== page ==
New 'Right' Would Endanger Society
"There can be no such thing as a right to assisted suicide' because there can be no legal and moral order which tolerates the killing of innocent human life, even if the agent of death is self-administered. Creating a new right' to assisted suicide will endanger society and send a false signal that a less than perfect' life is not worth living."
This poignant passage expresses one of the greatest fears of opponents of assisted suicide. If we were to legitimize the practice for competent terminally ill people, it would be only a matter of time before it was applied to incompetent people and people who were not terminally ill ("terminally ill" is, incidentally, a term difficult to define from a legal as well as a medical perspective). Society would put a subtle pressure on those who were deemed "less than perfect"—for example, the elderly, the impoverished, people with disabilities—to relieve both themselves and the world of their "burden." The evidence from Holland indicates that this scenario might not be far-fetched.
Both the Ninth Circuit and the Second Circuit attempted to limit their newly recognized liberty interest in assisted suicide to "competent, terminally ill" individuals. But Card. Bernardin's simple statement reveals the naive and unprincipled nature of this effort. Neither court located the source of authority for the "right" to assisted suicide in a constitutional recognition of terminal illness or competence. Instead, the Ninth Circuit based this interest on the much broader ground that an individual has an inherent right to "control the time and manner of [his or her] own death."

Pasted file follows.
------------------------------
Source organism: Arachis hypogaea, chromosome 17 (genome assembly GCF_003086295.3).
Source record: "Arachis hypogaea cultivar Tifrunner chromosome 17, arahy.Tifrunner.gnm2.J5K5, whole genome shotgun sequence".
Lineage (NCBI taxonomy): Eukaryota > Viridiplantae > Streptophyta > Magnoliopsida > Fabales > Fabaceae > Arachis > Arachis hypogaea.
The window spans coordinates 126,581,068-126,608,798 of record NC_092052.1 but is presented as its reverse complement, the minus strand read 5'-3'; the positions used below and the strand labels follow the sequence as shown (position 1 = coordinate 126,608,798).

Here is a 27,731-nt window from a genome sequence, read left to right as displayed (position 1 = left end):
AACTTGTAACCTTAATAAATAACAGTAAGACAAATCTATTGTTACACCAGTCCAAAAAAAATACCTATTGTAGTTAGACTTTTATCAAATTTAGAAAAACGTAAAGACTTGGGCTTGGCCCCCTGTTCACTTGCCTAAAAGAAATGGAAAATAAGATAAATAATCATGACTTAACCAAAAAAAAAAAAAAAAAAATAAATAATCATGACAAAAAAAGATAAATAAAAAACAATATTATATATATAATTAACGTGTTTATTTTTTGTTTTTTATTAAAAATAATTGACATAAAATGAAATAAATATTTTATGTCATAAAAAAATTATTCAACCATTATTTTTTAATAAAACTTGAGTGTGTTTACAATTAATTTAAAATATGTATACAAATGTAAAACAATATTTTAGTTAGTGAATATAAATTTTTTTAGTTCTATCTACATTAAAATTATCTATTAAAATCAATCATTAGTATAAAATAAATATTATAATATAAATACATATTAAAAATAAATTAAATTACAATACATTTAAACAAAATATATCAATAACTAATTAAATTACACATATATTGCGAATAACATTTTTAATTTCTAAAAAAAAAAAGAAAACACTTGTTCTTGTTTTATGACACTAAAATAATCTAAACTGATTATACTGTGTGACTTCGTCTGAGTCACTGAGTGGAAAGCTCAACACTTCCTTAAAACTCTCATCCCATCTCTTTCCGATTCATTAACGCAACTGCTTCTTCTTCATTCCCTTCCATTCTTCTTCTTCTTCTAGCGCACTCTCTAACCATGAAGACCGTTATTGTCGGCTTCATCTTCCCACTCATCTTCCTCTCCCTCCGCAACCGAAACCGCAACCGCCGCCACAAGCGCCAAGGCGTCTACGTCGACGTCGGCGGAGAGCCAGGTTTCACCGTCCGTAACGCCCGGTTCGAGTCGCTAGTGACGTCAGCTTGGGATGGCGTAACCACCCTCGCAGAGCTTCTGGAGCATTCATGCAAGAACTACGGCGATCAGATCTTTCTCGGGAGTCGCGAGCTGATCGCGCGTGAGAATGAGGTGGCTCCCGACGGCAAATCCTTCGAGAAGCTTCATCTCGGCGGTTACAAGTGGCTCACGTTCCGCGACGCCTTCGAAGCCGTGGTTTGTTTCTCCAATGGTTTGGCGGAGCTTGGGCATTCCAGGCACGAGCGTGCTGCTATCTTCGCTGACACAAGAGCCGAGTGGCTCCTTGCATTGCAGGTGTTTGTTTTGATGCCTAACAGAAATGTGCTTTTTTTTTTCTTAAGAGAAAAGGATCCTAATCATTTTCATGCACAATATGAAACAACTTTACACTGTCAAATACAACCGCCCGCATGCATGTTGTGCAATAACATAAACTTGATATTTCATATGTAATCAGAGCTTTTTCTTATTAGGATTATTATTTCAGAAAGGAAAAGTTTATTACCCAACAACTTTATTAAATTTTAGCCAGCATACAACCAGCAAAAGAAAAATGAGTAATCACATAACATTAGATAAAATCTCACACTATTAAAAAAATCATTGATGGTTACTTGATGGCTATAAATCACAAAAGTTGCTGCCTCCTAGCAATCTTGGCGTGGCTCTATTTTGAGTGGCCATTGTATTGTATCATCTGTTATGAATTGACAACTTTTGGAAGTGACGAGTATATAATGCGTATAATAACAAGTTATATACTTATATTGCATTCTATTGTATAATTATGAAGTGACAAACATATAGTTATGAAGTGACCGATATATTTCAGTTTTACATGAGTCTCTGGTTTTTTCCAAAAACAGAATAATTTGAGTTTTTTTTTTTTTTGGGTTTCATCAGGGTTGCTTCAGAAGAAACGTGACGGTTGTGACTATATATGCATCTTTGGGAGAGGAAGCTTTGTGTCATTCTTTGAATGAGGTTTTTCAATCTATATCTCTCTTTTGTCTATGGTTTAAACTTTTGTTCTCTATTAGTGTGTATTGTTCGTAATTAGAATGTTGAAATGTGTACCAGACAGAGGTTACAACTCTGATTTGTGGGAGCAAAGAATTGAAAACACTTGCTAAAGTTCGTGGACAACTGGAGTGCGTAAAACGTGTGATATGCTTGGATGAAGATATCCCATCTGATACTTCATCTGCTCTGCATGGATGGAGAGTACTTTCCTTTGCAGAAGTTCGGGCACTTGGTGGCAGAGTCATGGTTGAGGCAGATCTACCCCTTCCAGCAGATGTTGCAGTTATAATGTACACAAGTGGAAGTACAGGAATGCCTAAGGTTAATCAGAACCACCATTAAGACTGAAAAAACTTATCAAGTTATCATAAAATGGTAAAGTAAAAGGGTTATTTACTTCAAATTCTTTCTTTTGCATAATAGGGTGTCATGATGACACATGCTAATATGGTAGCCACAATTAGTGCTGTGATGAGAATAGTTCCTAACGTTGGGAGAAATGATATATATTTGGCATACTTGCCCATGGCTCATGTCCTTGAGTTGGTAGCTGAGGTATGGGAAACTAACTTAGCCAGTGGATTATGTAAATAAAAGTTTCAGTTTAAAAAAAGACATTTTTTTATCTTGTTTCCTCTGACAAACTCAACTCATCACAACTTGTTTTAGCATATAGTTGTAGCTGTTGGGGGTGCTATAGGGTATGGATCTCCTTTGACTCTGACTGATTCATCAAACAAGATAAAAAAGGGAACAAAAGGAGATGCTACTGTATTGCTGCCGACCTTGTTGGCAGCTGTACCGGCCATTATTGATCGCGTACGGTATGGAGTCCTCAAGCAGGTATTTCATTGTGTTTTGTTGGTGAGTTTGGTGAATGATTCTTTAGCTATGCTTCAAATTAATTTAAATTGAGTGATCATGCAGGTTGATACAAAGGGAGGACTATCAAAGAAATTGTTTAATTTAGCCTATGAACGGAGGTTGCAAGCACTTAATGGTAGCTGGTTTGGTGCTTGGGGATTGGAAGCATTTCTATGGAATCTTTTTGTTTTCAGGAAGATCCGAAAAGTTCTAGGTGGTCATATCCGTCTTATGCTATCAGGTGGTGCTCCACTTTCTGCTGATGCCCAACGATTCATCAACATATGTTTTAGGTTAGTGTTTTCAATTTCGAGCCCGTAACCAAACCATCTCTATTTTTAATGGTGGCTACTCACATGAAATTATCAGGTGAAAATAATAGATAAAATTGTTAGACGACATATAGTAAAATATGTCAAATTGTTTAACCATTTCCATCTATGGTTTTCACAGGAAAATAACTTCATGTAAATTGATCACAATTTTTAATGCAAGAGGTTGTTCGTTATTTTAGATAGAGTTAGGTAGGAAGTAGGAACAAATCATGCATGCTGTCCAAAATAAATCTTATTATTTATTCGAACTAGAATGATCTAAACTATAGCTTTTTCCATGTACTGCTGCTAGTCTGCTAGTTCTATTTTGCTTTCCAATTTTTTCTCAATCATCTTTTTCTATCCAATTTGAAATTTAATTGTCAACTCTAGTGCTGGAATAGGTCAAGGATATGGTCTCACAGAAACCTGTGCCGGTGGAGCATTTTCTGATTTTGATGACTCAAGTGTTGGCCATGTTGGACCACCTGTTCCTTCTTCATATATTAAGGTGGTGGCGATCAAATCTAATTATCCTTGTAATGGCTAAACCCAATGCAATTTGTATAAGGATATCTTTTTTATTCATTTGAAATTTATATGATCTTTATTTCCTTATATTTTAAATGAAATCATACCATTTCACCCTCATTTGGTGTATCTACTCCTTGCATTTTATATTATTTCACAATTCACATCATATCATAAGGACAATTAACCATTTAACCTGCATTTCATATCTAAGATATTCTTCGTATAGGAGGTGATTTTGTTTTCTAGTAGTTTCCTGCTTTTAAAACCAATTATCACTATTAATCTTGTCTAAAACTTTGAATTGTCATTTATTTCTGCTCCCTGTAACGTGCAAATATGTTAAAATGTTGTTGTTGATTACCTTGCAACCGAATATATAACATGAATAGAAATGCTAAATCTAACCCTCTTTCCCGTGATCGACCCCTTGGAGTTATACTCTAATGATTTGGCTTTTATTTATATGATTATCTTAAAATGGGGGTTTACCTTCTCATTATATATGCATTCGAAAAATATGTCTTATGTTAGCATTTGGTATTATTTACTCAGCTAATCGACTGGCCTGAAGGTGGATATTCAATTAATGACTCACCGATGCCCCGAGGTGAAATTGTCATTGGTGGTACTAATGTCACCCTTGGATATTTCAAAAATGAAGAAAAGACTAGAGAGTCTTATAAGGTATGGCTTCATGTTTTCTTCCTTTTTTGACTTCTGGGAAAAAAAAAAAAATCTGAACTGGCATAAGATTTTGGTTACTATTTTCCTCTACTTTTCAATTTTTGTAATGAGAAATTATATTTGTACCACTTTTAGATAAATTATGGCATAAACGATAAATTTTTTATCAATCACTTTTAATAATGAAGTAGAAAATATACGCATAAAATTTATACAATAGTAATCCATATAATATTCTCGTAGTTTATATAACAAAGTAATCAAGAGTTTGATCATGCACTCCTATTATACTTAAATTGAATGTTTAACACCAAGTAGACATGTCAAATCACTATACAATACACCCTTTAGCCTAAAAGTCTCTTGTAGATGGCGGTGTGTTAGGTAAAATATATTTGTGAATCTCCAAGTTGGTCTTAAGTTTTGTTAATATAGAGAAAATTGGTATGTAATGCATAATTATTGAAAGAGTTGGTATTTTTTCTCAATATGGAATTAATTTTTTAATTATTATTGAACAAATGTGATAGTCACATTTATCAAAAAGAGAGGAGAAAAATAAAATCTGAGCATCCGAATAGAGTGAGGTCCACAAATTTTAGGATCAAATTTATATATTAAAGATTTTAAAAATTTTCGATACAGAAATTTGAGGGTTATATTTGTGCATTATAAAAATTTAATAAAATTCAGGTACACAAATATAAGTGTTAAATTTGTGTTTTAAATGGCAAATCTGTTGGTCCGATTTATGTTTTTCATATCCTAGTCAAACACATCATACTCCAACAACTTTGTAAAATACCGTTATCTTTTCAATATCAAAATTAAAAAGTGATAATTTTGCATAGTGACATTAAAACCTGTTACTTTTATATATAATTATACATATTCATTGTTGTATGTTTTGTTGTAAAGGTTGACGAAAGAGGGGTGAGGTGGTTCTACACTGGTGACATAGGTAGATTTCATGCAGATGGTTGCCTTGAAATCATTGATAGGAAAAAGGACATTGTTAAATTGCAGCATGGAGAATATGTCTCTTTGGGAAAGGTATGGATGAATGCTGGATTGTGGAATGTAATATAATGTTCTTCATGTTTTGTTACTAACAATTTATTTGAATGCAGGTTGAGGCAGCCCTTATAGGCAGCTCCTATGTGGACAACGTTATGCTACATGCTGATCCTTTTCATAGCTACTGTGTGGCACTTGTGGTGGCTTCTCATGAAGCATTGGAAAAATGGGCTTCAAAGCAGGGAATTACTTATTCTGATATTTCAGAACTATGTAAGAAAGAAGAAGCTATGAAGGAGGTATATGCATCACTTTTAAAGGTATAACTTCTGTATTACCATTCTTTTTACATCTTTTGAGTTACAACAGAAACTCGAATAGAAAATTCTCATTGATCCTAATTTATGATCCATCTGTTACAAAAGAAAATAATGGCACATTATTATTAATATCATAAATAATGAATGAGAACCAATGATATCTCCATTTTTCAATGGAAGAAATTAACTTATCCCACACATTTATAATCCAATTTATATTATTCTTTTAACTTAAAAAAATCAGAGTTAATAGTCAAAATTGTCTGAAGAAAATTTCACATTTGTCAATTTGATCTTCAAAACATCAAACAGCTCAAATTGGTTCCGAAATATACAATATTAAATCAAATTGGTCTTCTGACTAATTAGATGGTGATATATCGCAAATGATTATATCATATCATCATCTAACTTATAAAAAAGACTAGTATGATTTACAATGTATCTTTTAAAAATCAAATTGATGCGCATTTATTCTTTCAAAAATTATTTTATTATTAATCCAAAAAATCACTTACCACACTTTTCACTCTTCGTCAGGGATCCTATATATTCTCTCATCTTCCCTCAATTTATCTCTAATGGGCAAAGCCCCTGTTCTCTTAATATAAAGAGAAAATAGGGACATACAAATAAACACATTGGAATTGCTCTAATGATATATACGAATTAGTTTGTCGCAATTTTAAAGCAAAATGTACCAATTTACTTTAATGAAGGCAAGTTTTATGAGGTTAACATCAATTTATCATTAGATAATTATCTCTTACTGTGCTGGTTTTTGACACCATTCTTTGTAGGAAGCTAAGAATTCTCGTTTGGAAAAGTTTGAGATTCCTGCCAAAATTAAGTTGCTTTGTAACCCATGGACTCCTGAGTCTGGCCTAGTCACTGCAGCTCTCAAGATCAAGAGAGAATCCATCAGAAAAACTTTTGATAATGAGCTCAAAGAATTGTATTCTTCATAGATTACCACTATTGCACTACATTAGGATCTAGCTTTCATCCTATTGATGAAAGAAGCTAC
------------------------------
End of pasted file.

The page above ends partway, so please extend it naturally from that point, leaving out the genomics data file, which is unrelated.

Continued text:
If individuals were to have the right to control the time and manner of their death, how could society in any principled way prevent an incompetent person from exercising this right through a properly designated surrogate? Should not incompetent people have the same rights as competent ones? As the Supreme Court's decision in Cruzan v. Director, Missouri Department of Health makes clear, an incompetent person does not lose the right to be free from unwanted medical intervention simply because of incompetency. If a hospital were to refuse an incompetent patient the right to kill himself or herself with a physician's assistance, it might easily be accused of performing a discriminatory action based on the patient's disability. And if this accusation were to be upheld by a court, the artificial barrier to physician-assisted suicide for incompetent people would come crashing down.